• Fixed appliances, such as hoods, air conditioning, among others;
  • costs relating to the acquisition and disposal, such as IMT (or SISA), notary and land registration charges, expenditure on energy certification and the intermediation commission;
  • Compensation demonstrably paid for the onerous waiver of contractual positions or other rights inherent in contracts relating to those assets.
How to calculate the capital gains payment?
Taking into account all exceptions and mechanisms to minimise capital gains payment, calculating taxation may not be an easy task.
If someone, without exemption from his payment, bought a property for 100,000 euros and now will sell it for 150,000 euros, he will get 50,000 euros in capital gains. That is, 50% of the profit obtained in this hypothetical scenario, 25,000 euros, will be taxable income.
The Tax Authority will include this amount to other income, regardless of its category. The tax is calculated on this amount, taking into account its taxable income, and the rate is applied by tiers. In a simplistic way, we can say that you will pay tax on 25% of the value of capital gains, which in this example is eur 12 500.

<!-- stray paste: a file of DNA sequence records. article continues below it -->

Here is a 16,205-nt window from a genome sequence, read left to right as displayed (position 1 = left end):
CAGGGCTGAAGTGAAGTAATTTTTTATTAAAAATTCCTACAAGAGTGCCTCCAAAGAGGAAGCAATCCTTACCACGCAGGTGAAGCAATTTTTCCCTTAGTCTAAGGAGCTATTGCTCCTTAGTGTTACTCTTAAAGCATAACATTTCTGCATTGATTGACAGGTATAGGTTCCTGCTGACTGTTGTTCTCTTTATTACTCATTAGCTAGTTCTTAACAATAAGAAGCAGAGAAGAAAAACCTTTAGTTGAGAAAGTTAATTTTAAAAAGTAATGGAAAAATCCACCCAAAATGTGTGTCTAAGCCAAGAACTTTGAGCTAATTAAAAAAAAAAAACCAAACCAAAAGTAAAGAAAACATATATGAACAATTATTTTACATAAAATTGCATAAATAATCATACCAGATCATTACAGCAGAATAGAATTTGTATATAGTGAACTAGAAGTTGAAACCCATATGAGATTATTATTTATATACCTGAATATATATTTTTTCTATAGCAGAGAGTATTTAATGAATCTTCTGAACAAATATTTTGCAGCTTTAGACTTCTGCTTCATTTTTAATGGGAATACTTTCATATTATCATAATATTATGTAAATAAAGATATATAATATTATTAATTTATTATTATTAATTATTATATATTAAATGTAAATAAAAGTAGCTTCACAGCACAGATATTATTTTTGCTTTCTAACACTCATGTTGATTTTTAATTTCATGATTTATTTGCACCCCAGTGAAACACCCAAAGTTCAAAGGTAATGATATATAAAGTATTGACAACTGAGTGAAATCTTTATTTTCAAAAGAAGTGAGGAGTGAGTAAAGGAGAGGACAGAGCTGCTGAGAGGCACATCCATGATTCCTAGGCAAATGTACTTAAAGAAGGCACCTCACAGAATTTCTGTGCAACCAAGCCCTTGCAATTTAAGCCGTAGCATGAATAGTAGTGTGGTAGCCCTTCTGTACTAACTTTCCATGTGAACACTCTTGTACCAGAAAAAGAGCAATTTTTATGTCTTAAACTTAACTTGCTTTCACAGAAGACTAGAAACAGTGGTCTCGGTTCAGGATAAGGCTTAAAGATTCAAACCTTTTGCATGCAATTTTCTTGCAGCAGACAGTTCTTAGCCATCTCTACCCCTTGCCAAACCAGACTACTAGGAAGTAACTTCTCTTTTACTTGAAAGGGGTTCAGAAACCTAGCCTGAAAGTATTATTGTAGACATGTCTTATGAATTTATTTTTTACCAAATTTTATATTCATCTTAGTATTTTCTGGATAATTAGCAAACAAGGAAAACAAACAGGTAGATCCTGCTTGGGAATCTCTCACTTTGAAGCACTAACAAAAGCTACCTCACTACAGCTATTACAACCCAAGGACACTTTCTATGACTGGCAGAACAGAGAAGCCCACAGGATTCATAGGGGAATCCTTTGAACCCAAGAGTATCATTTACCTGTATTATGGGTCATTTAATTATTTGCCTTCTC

However, there are a few other aspects to consider in this equation. When making the calculations, note the Property Asset Value (VPT), especially if it is different from the value at which you purchased the property. It should be taken into account that the value at which the property was purchased relates to the value that is explicit in the deed of the house and the sale value corresponds to the assessment made by the Finances.
According to the previous example, if you sold your property for 150,000 euros, but your VPT is 170,000 euros (at the time of sale), the Finance Will consider that the profit you made from the sale, that is, the capital gains were 70,000 euros and not 50,000 euros. Therefore, the taxable income will be 35,000 euros and not 25,000 euros.
In these situations, you should ask an accountant for help and try to prove to the Irs that you received less money for the sale of the house. To do this, it may be necessary not only to expose your bank accounts, but also to the buyer's.
Capital gains calculation formula
For a more accurate calculation of capital gains to be obtained from the sale of your property, apply the following formula:
Capital gains = value of sale of the property - (value of acquisition of the property x monetary coefficient) - charges with purchase and sale - charges borne with appreciation of the property in the last 12 years.
How to declare capital gains?
Whenever a property (building or land) of a natural person is sold, such sale must be declared in model 3, in the year following its sale, whether there is a gain or loss. To do this, you must use annexes G or G1 of model 3.
Model G refers to sales subject to tax (even if they may benefit from exemption) and model G1 is used to declare sales not subject to taxation (in the case of properties purchased before 1989).